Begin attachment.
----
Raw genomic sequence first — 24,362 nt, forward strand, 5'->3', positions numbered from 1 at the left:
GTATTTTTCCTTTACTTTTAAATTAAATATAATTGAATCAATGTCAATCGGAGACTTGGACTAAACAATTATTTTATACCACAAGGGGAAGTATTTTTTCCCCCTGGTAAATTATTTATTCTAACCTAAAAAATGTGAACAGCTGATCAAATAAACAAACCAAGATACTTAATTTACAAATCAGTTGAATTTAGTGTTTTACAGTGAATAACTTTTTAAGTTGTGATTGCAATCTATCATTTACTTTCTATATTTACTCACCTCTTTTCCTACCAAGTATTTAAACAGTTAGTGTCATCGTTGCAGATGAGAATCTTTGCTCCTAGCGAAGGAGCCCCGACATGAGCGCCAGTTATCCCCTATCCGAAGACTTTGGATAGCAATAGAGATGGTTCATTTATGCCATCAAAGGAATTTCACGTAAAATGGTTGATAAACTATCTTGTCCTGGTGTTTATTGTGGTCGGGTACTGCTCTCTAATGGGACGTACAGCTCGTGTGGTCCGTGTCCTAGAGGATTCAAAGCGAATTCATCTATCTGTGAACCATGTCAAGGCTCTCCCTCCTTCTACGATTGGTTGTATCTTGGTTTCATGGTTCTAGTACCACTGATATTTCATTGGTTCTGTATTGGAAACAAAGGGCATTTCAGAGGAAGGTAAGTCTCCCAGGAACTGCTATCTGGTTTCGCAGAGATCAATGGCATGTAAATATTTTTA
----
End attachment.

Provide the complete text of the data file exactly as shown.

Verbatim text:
Raw genomic sequence first — 24,362 nt, forward strand, 5'->3', positions numbered from 1 at the left:
GTATTTTTCCTTTACTTTTAAATTAAATATAATTGAATCAATGTCAATCGGAGACTTGGACTAAACAATTATTTTATACCACAAGGGGAAGTATTTTTTCCCCCTGGTAAATTATTTATTCTAACCTAAAAAATGTGAACAGCTGATCAAATAAACAAACCAAGATACTTAATTTACAAATCAGTTGAATTTAGTGTTTTACAGTGAATAACTTTTTAAGTTGTGATTGCAATCTATCATTTACTTTCTATATTTACTCACCTCTTTTCCTACCAAGTATTTAAACAGTTAGTGTCATCGTTGCAGATGAGAATCTTTGCTCCTAGCGAAGGAGCCCCGACATGAGCGCCAGTTATCCCCTATCCGAAGACTTTGGATAGCAATAGAGATGGTTCATTTATGCCATCAAAGGAATTTCACGTAAAATGGTTGATAAACTATCTTGTCCTGGTGTTTATTGTGGTCGGGTACTGCTCTCTAATGGGACGTACAGCTCGTGTGGTCCGTGTCCTAGAGGATTCAAAGCGAATTCATCTATCTGTGAACCATGTCAAGGCTCTCCCTCCTTCTACGATTGGTTGTATCTTGGTTTCATGGTTCTAGTACCACTGATATTTCATTGGTTCTGTATTGGAAACAAAGGGCATTTCAGAGGAAGGTAAGTCTCCCAGGAACTGCTATCTGGTTTCGCAGAGATCAATGGCATGTAAATATTTTTA